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    What’s your specialty? New data show the choices of America’s doctors by gender, race, and age

    More women are becoming doctors, doctors of different racial backgrounds are drawn to different areas of practice, and sports medicine continues to grow fastest of all specialties, according to a new report from the AAMC.

    Female doctor showing an x-ray image of man's lungs to her colleagues

    Interest is booming in sports medicine and interventional cardiology, while fewer doctors are specializing in orthopedic surgery and radiology. The number of women doctors continues to grow and they are most apt to focus their practice on children, women, and families, while men are more likely to become surgeons.

    Those are among the findings in the AAMC’s 2022 Physician Specialty Data Report, which highlights the numbers of physicians, residents, and fellows among the 48 largest specialties in 2021. For the first time since its inception in 2008, the biennial report presents data on the race and ethnicity of active physicians — showing, for example, that Asian doctors are especially likely to focus on nephrology, Hispanic doctors (regardless of race) on geriatric medicine, Black doctors on obstetrics and gynecology, and Pacific Islander, American Indian, and Alaska natives on pain management.

    Here are some notable trends revealed by the 2021 data, which covers about 950,000 active physicians.

    Broad specialties draw broad interest

    The largest number of active physicians are in primary care specialties: internal medicine (120,342 physicians), family medicine/general practice (118,641), and pediatrics (60,305). The numbers for some other specialties:

    • Emergency medicine — 46,857
    • Cardiovascular disease — 22,262
    • Ophthalmology — 18,948
    • Urology — 10,081
    • Allergy and immunology — 5,009
    • Clinical cardiac electrophysiology — 2,632

    Asked to identify their major professional activity, the physicians reported:

    • Patient care — 819,007
    • Research — 12,357
    • Teaching — 12,248
    • Other — 106,046

    Wide varieties in race/ethnicity

    Physicians could report more than one race or not respond. Among the findings, by percentage of active physicians:

    • Native Hawaiian or Other Pacific Islander — 0.1%
    • American Indian or Alaska Native — 0.3%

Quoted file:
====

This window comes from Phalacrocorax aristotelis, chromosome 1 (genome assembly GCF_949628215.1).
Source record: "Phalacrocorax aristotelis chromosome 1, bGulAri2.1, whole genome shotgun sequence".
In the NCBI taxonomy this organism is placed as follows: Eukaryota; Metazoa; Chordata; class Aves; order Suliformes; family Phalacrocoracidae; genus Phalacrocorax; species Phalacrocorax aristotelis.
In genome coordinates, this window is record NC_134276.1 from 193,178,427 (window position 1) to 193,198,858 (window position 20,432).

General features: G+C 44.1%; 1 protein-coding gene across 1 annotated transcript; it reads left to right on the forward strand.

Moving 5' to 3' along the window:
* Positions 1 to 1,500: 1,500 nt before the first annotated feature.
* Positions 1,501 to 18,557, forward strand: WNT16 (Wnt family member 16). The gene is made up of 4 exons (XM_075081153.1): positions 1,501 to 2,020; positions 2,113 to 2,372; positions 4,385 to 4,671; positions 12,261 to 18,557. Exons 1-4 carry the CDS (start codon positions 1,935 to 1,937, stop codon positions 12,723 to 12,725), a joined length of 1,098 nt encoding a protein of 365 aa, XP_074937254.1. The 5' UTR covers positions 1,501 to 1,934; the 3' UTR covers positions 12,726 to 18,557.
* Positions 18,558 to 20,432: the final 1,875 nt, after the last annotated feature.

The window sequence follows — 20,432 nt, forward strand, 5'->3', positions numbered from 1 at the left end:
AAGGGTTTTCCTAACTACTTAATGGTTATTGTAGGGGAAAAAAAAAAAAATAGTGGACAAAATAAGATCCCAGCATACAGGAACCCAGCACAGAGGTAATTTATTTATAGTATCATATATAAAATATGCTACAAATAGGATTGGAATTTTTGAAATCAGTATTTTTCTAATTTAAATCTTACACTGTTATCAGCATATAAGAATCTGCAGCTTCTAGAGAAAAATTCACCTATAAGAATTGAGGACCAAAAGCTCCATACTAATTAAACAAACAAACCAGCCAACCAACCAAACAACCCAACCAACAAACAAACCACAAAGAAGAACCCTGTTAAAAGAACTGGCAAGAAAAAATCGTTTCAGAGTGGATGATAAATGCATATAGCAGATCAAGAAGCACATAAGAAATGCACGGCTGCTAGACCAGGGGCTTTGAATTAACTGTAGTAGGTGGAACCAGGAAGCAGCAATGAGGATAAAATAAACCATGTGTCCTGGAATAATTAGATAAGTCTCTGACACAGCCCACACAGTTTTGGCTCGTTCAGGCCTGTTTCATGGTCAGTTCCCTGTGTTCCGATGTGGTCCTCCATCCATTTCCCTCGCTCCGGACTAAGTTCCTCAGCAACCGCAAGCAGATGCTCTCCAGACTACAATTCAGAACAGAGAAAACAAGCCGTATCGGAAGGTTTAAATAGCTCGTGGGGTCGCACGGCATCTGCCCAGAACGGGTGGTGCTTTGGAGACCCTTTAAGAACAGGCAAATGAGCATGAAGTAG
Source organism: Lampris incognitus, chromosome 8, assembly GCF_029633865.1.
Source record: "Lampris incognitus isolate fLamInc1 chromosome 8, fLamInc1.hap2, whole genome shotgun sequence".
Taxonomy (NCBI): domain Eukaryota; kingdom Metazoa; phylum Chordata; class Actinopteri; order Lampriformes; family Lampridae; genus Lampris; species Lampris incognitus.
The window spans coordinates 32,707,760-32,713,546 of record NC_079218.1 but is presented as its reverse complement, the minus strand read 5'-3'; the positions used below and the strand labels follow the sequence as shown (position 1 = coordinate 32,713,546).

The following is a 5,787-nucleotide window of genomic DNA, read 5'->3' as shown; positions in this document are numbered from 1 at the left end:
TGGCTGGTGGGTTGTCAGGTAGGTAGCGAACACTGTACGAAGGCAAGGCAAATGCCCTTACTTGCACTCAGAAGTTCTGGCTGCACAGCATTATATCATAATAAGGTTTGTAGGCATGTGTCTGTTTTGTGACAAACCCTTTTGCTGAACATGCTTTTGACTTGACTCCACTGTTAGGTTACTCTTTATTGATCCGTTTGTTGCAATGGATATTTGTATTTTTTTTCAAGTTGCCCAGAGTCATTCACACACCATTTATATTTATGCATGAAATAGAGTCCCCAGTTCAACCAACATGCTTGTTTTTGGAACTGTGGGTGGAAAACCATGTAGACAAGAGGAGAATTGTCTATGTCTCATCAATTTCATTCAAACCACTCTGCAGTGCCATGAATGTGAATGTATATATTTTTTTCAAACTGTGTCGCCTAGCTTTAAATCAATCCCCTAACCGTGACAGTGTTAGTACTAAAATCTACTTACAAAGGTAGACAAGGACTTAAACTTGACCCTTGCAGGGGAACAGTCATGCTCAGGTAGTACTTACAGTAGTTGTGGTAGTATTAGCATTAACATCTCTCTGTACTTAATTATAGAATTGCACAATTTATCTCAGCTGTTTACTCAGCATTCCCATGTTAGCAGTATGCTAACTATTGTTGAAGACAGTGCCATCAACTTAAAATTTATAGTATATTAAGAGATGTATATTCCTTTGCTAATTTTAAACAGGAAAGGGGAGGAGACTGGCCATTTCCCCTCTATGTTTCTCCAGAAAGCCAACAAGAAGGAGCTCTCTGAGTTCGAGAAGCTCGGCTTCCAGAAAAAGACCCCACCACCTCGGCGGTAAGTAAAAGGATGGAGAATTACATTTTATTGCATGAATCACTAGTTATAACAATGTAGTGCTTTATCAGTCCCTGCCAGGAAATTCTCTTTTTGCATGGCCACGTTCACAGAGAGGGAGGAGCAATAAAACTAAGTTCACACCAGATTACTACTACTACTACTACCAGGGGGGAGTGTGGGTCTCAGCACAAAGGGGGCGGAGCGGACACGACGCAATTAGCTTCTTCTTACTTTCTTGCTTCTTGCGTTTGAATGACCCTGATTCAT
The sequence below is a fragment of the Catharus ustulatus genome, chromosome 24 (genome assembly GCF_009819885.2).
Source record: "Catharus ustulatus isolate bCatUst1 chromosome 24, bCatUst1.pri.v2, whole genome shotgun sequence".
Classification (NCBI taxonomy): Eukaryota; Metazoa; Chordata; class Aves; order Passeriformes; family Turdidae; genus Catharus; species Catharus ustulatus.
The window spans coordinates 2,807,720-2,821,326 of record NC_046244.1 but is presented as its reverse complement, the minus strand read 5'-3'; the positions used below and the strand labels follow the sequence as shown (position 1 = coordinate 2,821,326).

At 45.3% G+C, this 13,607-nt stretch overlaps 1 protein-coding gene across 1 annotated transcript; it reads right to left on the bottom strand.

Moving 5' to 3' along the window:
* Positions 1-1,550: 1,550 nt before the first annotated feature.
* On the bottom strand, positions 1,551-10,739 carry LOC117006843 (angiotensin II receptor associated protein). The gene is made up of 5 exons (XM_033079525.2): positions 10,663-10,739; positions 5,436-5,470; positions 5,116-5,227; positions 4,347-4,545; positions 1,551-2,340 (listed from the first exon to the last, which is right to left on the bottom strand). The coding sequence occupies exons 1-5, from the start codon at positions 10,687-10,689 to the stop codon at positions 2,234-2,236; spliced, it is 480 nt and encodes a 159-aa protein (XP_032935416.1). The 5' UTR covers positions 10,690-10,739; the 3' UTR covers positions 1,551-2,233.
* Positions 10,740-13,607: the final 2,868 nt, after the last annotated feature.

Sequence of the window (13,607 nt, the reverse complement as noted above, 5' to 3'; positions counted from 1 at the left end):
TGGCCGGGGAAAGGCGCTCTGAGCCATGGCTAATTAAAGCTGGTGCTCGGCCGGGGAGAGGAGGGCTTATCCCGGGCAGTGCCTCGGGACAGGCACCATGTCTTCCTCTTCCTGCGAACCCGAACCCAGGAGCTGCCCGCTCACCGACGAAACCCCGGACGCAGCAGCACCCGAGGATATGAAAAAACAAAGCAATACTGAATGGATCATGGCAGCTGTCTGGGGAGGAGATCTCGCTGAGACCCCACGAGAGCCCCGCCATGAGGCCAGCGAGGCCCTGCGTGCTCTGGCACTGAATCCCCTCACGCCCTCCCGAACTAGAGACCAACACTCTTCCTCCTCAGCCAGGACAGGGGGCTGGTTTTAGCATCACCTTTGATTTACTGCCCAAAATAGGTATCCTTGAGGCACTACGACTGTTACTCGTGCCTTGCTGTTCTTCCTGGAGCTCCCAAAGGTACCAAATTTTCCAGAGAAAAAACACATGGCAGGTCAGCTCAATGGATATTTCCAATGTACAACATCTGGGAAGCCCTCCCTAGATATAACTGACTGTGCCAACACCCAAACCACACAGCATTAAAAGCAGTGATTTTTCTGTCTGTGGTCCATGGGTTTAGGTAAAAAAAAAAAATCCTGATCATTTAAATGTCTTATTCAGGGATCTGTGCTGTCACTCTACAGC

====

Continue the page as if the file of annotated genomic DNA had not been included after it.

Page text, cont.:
• Multiple races, non-Hispanic — 1.3%
    • Black or African American — 5.7%
    • Hispanic — 6.9%
    • Asian — 20.6%
    • White — 63.9%

    Among the most popular specialties, by race/ethnicity:

    • Native Hawaiian or Other Pacific Islander — Sports medicine, pediatric anesthesiology, pain medicine and pain management
    • American Indian or Alaska Native — Family medicine/general practice, preventive medicine, pain medicine and pain management
    • Multiple races, non-Hispanic — Pediatric anesthesiology, sports medicine, vascular and interventional radiology
    • Black or African American — Obstetrics and gynecology, preventive medicine, child and adolescent psychiatry
    • Hispanic — Geriatric medicine, infectious disease, child and adolescent psychiatry
    • Asian — Nephrology, interventional cardiology, geriatric medicine
    • White — Orthopedic surgery, sports medicine (orthopedic surgery), otolaryngology

    “One clear takeaway is that physicians from groups underrepresented in medicine are more concentrated in primary care and a few other specialties, like pain medicine and pain management,” says Michael Dill, the AAMC’s director of workforce studies.

    Different genders, different specialties

    More than one-third (37.1%) of the active physician workforce in the United States were women, continuing a steady rise. According to the Physician Specialty Data Reports from 2008 to 2022, the percentage of active physicians who were women stood at:

    • 2007 — 28.3%
    • 2010 — 30.4%
    • 2013 — 32.6%
    • 2015 — 34.0%
    • 2017 — 35.2%
    • 2019 — 36.3%
    • 2021 — 37.1%